"The Fortunate Fall" by Raphael Carter
This book takes place 300+ years from now in Russia. The world has been changed by the extension of computerization and the internet into neural implants, direct brain-machine interface and various consequences of that. Political rule has seen a more traditional repressive regime swept away by an “army” of people with implants taken over by internet “viruses”, and that in turn replaced by a new system intended to protect people from that happening again and at the same time using its own mind control approach. North America apparently is a backwater of the international community and Africa is at the forefront of technology.
We are introduced to rebels who have tried to attack the system by ruthless and devious methods, to a woman whose past lesbianism has been “suppressed” by an implant, to a man whose brain and body were reworked in a scientist’s experiments, to the world’s last living whale, to police who question their suspects over a shared pot of tea before making them disappear…
The main character is a “camera” – a person whose implants allows her to broadcast what she sees and experiences live over the internet. It’s referred to as “virtual reality”, but it’s not an artificial place as we know the term. In the case of the “camera” it’s letting an audience experience what somebody else’s interaction with the real world are. In other cases, it can be experiencing the actors in a performance. From the other person’s brain to implant to net to your implant and brain. To one degree or another it is a two-way process with mediator controlling it. It seems to be a medium even more seductive than television is today. It doesn’t so much provide an endless source of information and people with common interests, as a new form or “reality TV”, soap operas and the National Inquirer.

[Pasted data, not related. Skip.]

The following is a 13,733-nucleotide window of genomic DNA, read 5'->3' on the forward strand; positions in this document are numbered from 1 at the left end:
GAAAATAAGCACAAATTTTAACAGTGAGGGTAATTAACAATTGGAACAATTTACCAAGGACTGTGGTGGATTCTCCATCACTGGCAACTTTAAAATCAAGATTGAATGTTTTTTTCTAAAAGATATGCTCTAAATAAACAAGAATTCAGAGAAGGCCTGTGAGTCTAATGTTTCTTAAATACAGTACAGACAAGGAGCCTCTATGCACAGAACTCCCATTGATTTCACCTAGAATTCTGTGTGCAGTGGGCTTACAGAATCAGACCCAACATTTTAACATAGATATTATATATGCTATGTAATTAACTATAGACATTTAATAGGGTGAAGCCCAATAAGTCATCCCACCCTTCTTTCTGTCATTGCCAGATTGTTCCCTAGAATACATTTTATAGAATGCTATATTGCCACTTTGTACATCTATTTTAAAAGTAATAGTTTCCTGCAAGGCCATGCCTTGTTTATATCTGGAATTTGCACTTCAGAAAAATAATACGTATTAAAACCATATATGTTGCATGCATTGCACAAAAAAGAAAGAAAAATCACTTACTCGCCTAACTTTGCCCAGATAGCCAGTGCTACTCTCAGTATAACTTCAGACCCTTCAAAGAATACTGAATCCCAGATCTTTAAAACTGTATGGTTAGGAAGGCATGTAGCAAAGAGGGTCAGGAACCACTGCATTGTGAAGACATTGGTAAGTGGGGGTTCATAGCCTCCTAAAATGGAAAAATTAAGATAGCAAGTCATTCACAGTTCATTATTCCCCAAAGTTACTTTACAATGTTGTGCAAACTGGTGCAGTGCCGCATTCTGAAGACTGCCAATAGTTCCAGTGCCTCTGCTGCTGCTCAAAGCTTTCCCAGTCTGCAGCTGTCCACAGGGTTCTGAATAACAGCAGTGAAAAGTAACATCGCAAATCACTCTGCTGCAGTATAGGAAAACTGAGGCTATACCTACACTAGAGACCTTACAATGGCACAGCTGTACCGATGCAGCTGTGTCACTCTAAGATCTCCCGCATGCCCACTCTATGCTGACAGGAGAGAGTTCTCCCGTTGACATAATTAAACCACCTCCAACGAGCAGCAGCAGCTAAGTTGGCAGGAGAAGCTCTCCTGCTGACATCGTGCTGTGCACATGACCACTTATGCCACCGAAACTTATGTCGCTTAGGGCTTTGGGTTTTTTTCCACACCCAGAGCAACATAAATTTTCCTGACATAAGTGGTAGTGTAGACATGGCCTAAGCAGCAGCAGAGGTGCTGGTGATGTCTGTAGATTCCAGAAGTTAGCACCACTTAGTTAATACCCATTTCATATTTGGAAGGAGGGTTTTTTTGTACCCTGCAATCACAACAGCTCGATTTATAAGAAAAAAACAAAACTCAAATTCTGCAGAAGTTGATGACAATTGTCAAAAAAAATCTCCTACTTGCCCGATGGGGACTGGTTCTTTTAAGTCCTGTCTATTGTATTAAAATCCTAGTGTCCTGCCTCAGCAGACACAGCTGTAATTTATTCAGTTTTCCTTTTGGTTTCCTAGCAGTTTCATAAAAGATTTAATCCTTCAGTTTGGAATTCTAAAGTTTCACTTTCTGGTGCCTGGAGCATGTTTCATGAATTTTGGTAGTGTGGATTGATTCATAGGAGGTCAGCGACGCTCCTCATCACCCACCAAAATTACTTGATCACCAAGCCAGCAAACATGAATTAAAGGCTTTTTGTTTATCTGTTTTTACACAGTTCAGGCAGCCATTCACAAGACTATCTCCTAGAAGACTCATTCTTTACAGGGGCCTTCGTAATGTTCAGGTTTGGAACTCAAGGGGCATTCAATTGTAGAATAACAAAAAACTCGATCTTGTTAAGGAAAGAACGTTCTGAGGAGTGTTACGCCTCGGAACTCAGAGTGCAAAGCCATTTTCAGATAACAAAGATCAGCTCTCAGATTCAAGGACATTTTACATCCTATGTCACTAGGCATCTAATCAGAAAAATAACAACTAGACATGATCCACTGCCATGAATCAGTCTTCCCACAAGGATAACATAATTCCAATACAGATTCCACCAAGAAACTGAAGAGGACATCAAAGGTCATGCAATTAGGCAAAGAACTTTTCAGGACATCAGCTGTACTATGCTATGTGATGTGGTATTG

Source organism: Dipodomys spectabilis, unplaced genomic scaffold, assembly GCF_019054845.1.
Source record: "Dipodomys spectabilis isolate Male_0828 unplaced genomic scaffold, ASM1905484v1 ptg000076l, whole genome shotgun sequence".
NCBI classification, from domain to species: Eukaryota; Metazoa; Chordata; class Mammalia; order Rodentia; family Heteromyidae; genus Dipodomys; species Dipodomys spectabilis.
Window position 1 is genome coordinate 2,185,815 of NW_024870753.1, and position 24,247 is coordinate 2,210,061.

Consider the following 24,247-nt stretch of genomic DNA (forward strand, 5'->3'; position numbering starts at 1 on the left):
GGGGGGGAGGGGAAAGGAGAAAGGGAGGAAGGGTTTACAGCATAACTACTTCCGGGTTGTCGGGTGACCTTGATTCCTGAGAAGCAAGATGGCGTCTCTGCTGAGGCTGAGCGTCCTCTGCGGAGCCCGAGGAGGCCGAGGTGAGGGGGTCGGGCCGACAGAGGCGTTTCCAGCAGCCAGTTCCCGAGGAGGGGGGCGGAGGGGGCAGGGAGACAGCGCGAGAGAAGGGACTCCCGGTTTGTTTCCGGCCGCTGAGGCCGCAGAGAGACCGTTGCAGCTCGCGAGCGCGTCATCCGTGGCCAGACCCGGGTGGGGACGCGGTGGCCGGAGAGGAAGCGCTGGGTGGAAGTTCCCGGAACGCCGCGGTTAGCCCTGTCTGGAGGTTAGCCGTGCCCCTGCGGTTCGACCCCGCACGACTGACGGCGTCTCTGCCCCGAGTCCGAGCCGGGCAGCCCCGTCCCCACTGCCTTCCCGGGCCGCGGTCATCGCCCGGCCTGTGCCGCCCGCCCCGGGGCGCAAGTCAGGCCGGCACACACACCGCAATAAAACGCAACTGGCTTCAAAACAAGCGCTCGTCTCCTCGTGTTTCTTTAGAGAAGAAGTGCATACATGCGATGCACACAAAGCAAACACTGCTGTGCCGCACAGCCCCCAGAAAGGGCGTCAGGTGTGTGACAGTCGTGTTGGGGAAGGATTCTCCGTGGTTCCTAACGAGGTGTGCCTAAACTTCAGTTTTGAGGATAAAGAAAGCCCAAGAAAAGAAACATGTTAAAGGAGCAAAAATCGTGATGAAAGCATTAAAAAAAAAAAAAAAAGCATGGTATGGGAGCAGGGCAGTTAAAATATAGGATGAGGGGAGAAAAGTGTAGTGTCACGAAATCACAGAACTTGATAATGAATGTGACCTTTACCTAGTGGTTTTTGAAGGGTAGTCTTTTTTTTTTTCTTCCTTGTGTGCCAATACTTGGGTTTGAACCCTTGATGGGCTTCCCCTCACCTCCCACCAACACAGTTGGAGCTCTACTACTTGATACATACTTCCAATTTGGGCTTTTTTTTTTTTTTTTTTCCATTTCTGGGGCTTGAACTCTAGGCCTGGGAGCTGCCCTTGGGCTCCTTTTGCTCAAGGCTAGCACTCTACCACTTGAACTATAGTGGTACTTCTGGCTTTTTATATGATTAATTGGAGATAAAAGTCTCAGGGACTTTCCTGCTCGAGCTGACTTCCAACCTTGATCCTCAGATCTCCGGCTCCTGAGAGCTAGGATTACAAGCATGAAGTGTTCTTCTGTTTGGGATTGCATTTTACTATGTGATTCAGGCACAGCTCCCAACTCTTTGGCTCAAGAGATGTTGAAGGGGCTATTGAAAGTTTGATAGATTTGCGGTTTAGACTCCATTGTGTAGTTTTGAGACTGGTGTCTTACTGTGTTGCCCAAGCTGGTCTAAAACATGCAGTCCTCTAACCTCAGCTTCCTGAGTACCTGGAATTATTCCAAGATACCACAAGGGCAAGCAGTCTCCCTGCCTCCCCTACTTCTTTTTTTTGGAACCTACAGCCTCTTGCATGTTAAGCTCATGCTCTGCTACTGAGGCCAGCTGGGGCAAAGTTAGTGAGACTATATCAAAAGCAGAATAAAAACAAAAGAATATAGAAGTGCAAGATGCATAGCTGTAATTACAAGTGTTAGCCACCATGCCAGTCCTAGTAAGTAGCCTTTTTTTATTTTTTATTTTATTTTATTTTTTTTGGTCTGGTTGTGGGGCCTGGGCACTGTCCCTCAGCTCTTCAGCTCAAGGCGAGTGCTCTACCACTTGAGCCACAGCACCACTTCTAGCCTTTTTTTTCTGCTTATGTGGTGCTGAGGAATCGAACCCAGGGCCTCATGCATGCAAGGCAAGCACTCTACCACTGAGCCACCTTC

The book is well-written and kept my interest. It has twists and turns to keep you wondering. But I didn’t find the end of the book very satisfying, with big questions unanswered. Granted, some of those questions appear to have obvious answers, but this does not seem to be the kind of book one should assume anything. Other unanswered questions are even more dangling.
It’s certainly not a “feel good” novel or something for someone craving a view of galactic greatness. It may appeal to those who like cyber fiction.